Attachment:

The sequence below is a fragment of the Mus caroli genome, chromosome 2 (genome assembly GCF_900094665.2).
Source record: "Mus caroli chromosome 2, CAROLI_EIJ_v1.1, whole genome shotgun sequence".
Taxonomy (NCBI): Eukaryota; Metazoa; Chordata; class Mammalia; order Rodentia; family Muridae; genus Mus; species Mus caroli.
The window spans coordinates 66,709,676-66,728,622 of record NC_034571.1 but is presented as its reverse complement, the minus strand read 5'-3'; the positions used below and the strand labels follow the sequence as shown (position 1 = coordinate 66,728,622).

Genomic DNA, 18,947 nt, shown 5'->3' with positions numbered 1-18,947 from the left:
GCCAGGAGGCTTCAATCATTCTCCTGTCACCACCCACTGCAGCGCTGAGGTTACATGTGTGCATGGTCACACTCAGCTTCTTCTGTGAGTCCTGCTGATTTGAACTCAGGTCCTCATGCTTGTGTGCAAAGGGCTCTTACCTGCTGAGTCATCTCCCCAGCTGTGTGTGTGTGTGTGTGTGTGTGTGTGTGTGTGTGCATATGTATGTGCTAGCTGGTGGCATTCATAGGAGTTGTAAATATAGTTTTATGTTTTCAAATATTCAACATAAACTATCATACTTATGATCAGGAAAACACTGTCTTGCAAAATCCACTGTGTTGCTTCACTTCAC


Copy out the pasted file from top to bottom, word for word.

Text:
The sequence below is a fragment of the Mus caroli genome, chromosome 2 (genome assembly GCF_900094665.2).
Source record: "Mus caroli chromosome 2, CAROLI_EIJ_v1.1, whole genome shotgun sequence".
Taxonomy (NCBI): Eukaryota; Metazoa; Chordata; class Mammalia; order Rodentia; family Muridae; genus Mus; species Mus caroli.
The window spans coordinates 66,709,676-66,728,622 of record NC_034571.1 but is presented as its reverse complement, the minus strand read 5'-3'; the positions used below and the strand labels follow the sequence as shown (position 1 = coordinate 66,728,622).

Genomic DNA, 18,947 nt, shown 5'->3' with positions numbered 1-18,947 from the left:
GCCAGGAGGCTTCAATCATTCTCCTGTCACCACCCACTGCAGCGCTGAGGTTACATGTGTGCATGGTCACACTCAGCTTCTTCTGTGAGTCCTGCTGATTTGAACTCAGGTCCTCATGCTTGTGTGCAAAGGGCTCTTACCTGCTGAGTCATCTCCCCAGCTGTGTGTGTGTGTGTGTGTGTGTGTGTGTGTGTGTGCATATGTATGTGCTAGCTGGTGGCATTCATAGGAGTTGTAAATATAGTTTTATGTTTTCAAATATTCAACATAAACTATCATACTTATGATCAGGAAAACACTGTCTTGCAAAATCCACTGTGTTGCTTCACTTCAC